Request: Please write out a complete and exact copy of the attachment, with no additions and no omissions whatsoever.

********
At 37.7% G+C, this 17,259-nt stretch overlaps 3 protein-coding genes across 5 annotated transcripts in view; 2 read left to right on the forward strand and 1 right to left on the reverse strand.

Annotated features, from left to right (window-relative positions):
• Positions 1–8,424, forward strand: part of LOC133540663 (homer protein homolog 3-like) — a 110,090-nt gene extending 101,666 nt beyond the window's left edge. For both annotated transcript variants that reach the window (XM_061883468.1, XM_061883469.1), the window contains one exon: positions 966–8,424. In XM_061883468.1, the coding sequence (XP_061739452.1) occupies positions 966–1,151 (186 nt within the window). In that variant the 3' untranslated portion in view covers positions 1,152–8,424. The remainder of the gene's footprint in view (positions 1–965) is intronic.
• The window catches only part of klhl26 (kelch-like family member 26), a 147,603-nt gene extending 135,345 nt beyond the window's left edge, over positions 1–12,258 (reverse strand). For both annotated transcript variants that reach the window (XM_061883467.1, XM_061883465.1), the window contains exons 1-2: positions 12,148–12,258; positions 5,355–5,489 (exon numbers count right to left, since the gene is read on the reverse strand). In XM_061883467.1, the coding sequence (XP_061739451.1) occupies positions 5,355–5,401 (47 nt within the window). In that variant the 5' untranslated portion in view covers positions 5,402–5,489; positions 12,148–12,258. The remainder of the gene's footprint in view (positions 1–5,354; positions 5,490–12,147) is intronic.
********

At 37.7% G+C, this 17,259-nt stretch overlaps 3 protein-coding genes across 5 annotated transcripts in view; 2 read left to right on the forward strand and 1 right to left on the reverse strand.

Annotated features, from left to right (window-relative positions):
• Positions 1–8,424, forward strand: part of LOC133540663 (homer protein homolog 3-like) — a 110,090-nt gene extending 101,666 nt beyond the window's left edge. For both annotated transcript variants that reach the window (XM_061883468.1, XM_061883469.1), the window contains one exon: positions 966–8,424. In XM_061883468.1, the coding sequence (XP_061739452.1) occupies positions 966–1,151 (186 nt within the window). In that variant the 3' untranslated portion in view covers positions 1,152–8,424. The remainder of the gene's footprint in view (positions 1–965) is intronic.
• The window catches only part of klhl26 (kelch-like family member 26), a 147,603-nt gene extending 135,345 nt beyond the window's left edge, over positions 1–12,258 (reverse strand). For both annotated transcript variants that reach the window (XM_061883467.1, XM_061883465.1), the window contains exons 1-2: positions 12,148–12,258; positions 5,355–5,489 (exon numbers count right to left, since the gene is read on the reverse strand). In XM_061883467.1, the coding sequence (XP_061739451.1) occupies positions 5,355–5,401 (47 nt within the window). In that variant the 5' untranslated portion in view covers positions 5,402–5,489; positions 12,148–12,258. The remainder of the gene's footprint in view (positions 1–5,354; positions 5,490–12,147) is intronic.